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Publication numberUS6661956 B2
Publication typeGrant
Application numberUS 09/902,239
Publication dateDec 9, 2003
Filing dateJul 10, 2001
Priority dateJul 10, 2001
Fee statusLapsed
Also published asEP1405117A1, EP1405117A4, US20030012530, WO2003007043A1
Publication number09902239, 902239, US 6661956 B2, US 6661956B2, US-B2-6661956, US6661956 B2, US6661956B2
InventorsDean Yamasaki, Jeffrey S. Hendrick, Steven P. Colby, Jeffrey T. Moore
Original AssigneeCorning Cable Systems Llc
Export CitationBiBTeX, EndNote, RefMan
External Links: USPTO, USPTO Assignment, Espacenet
Optical fiber cable for use in a dispersion managed cable system
US 6661956 B2
Abstract
An optical fiber cable for use in a dispersion managed cable system including optical fibers. At least some of the optical fibers that exhibit a carefully controlled chromatic dispersion performance to support long distance, high data rate transmission. The optical fibers are contained within buffer tubes, at least some of the buffer tubes having at least one dispersion managed cable system (DMCS) identification marking thereon. The DMCS marked buffer tubes respectively contain at least one of the optical fibers having a carefully controlled chromatic dispersion performance to support long distance, high data rate transmission. The cable includes a cable jacket comprising at least one DMCS identification marking thereon.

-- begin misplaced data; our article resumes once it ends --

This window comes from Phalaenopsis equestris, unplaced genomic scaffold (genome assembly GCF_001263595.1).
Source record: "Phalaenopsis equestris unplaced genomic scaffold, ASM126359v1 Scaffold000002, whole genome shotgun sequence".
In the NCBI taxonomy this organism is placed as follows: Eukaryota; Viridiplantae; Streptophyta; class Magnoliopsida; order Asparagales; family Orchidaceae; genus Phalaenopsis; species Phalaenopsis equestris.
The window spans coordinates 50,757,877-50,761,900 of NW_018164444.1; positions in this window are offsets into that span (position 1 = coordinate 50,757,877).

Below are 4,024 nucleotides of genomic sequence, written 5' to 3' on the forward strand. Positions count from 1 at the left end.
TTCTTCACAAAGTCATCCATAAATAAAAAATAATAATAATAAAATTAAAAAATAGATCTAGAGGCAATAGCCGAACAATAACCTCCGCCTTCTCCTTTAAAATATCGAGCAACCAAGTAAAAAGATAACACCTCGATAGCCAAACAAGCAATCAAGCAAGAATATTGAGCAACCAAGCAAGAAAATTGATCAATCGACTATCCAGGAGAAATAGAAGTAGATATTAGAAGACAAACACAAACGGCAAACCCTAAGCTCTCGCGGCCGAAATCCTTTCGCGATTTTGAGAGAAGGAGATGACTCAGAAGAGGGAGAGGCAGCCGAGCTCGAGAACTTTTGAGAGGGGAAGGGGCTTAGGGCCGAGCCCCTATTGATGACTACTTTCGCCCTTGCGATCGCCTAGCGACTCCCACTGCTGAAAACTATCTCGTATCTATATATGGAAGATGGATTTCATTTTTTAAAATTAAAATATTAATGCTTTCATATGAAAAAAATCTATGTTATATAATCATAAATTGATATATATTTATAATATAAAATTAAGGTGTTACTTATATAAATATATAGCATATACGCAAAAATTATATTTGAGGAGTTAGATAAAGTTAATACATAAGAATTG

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Claims(16)
Accordingly, what is claimed is:
1. An optical fiber cable for use in a dispersion managed cable system (DMCS), comprising:
optical fibers, at least some of the optical fibers exhibit a carefully controlled chromatic dispersion performance to support long distance, high data rate transmission, and buffer tubes containing the optical fibers, at least some of the buffer tubes having at least one DMCS identification marking thereon and respectively containing at least one of the optical fibers having a carefully controlled chromatic dispersion performance to support long distance, high data rate transmission; and a cable jacket, the cable jacket comprising at least one DMCS identification marking thereon.